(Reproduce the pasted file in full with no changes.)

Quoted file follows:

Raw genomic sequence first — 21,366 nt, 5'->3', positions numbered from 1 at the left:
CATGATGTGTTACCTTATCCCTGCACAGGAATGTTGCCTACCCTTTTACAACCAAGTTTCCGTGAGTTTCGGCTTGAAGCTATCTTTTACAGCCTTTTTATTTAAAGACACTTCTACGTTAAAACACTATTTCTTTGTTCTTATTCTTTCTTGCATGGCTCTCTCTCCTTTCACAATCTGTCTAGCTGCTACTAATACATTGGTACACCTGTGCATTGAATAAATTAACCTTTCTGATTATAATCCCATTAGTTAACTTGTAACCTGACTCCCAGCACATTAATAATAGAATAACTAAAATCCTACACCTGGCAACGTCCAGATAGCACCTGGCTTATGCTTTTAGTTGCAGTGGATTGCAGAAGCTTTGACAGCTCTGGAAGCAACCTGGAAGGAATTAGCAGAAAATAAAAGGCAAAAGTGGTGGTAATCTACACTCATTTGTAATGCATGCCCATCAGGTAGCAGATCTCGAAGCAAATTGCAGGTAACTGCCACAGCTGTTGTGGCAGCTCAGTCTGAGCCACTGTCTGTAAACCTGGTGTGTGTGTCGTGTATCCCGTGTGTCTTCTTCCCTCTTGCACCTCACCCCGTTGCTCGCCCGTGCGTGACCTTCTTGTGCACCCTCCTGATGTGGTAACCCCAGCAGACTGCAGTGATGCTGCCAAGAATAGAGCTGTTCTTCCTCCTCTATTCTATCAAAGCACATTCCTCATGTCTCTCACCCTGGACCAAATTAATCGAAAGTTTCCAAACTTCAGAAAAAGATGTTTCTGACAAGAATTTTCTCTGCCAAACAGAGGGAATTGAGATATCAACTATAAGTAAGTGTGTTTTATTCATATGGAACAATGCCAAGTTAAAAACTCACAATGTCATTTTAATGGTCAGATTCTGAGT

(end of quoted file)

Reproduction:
Raw genomic sequence first — 21,366 nt, 5'->3', positions numbered from 1 at the left:
CATGATGTGTTACCTTATCCCTGCACAGGAATGTTGCCTACCCTTTTACAACCAAGTTTCCGTGAGTTTCGGCTTGAAGCTATCTTTTACAGCCTTTTTATTTAAAGACACTTCTACGTTAAAACACTATTTCTTTGTTCTTATTCTTTCTTGCATGGCTCTCTCTCCTTTCACAATCTGTCTAGCTGCTACTAATACATTGGTACACCTGTGCATTGAATAAATTAACCTTTCTGATTATAATCCCATTAGTTAACTTGTAACCTGACTCCCAGCACATTAATAATAGAATAACTAAAATCCTACACCTGGCAACGTCCAGATAGCACCTGGCTTATGCTTTTAGTTGCAGTGGATTGCAGAAGCTTTGACAGCTCTGGAAGCAACCTGGAAGGAATTAGCAGAAAATAAAAGGCAAAAGTGGTGGTAATCTACACTCATTTGTAATGCATGCCCATCAGGTAGCAGATCTCGAAGCAAATTGCAGGTAACTGCCACAGCTGTTGTGGCAGCTCAGTCTGAGCCACTGTCTGTAAACCTGGTGTGTGTGTCGTGTATCCCGTGTGTCTTCTTCCCTCTTGCACCTCACCCCGTTGCTCGCCCGTGCGTGACCTTCTTGTGCACCCTCCTGATGTGGTAACCCCAGCAGACTGCAGTGATGCTGCCAAGAATAGAGCTGTTCTTCCTCCTCTATTCTATCAAAGCACATTCCTCATGTCTCTCACCCTGGACCAAATTAATCGAAAGTTTCCAAACTTCAGAAAAAGATGTTTCTGACAAGAATTTTCTCTGCCAAACAGAGGGAATTGAGATATCAACTATAAGTAAGTGTGTTTTATTCATATGGAACAATGCCAAGTTAAAAACTCACAATGTCATTTTAATGGTCAGATTCTGAGT